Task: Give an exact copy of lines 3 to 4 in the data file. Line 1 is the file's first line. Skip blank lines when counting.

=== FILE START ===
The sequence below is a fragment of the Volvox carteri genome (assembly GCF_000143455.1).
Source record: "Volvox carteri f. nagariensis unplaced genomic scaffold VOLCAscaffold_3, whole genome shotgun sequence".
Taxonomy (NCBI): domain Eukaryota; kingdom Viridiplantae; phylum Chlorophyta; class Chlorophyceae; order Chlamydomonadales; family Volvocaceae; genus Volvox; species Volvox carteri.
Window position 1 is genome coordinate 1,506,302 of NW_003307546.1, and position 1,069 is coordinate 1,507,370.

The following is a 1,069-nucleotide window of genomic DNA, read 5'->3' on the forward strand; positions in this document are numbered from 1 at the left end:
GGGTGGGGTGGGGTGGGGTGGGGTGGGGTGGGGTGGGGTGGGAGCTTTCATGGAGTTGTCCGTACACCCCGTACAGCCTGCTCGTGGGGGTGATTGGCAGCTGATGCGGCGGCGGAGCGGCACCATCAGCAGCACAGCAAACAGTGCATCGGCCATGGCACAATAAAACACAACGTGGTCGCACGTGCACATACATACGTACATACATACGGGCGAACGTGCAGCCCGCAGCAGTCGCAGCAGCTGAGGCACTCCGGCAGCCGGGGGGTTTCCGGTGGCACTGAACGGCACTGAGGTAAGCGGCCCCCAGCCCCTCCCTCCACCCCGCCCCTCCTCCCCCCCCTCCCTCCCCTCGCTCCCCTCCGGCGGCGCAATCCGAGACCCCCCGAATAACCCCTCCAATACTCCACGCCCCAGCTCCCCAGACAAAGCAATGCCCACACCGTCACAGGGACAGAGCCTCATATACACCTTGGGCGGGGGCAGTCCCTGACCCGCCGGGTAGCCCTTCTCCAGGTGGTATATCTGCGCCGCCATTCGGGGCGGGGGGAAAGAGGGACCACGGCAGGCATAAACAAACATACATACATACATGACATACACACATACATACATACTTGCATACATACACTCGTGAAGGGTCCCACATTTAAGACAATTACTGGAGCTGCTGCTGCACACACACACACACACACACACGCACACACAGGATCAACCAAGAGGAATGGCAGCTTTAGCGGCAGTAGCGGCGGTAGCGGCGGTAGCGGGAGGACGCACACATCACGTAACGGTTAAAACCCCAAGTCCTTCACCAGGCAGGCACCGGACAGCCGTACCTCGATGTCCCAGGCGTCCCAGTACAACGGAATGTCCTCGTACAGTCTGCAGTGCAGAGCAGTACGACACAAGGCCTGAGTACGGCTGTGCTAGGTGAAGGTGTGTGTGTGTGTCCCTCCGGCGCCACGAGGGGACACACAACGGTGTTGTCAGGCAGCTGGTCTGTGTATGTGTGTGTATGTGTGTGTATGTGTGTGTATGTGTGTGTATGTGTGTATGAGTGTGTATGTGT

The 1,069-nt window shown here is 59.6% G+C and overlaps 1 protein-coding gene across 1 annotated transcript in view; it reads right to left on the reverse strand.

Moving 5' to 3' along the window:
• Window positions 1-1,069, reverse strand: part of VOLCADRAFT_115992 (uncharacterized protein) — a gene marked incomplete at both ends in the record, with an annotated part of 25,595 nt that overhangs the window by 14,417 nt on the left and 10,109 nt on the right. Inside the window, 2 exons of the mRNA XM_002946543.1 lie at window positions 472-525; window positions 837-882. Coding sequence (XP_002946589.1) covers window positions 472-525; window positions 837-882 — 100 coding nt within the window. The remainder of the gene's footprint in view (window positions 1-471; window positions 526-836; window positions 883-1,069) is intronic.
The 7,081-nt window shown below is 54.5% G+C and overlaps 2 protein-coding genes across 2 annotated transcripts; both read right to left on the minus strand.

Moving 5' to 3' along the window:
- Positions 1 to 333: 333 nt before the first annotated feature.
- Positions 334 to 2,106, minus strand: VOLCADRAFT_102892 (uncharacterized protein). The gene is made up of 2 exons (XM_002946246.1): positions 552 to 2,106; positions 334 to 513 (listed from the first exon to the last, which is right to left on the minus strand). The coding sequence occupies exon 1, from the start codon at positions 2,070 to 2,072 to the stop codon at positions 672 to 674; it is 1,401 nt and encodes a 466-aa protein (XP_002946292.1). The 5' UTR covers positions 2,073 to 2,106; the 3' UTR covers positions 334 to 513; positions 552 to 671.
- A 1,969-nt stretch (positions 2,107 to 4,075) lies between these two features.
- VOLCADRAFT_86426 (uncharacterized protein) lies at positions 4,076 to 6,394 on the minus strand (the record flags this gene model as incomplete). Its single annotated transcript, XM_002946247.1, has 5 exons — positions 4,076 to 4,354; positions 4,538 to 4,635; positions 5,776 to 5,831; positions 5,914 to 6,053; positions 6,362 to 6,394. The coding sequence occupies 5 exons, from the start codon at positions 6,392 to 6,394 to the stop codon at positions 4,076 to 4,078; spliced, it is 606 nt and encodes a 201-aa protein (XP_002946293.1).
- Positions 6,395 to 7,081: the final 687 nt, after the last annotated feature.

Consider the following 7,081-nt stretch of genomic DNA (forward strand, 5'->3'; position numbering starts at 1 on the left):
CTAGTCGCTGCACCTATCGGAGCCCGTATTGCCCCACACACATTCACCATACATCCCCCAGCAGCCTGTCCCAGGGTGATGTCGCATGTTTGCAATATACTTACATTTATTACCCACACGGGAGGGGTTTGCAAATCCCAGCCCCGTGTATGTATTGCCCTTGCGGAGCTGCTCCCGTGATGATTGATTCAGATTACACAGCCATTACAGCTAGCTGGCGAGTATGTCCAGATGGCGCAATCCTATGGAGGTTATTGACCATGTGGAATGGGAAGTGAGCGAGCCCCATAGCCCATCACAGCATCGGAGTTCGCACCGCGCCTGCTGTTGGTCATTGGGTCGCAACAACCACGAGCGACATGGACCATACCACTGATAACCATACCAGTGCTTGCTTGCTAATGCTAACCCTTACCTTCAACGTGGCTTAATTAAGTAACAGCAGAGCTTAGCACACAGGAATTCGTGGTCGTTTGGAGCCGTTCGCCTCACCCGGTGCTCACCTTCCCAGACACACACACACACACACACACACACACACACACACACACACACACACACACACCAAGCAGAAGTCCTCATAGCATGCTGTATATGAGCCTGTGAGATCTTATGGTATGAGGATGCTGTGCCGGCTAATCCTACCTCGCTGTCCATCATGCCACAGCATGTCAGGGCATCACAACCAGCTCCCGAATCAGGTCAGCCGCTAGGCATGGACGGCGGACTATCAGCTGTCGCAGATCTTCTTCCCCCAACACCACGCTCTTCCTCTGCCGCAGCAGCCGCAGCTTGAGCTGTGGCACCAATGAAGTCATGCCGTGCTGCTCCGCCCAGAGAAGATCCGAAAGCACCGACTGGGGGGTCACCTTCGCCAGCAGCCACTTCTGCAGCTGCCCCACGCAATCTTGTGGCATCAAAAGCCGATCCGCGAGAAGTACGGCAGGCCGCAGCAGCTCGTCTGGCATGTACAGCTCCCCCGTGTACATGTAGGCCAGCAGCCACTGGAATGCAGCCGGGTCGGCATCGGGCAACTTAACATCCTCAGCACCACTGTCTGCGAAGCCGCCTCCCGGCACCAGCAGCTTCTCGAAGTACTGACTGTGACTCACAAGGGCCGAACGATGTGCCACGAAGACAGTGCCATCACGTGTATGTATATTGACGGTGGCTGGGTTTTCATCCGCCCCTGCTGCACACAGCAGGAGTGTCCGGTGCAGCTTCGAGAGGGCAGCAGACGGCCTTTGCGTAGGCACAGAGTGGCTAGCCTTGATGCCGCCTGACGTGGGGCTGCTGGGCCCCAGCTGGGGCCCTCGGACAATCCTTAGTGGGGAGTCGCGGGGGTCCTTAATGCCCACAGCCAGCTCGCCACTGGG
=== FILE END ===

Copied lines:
Taxonomy (NCBI): domain Eukaryota; kingdom Viridiplantae; phylum Chlorophyta; class Chlorophyceae; order Chlamydomonadales; family Volvocaceae; genus Volvox; species Volvox carteri.
Window position 1 is genome coordinate 1,506,302 of NW_003307546.1, and position 1,069 is coordinate 1,507,370.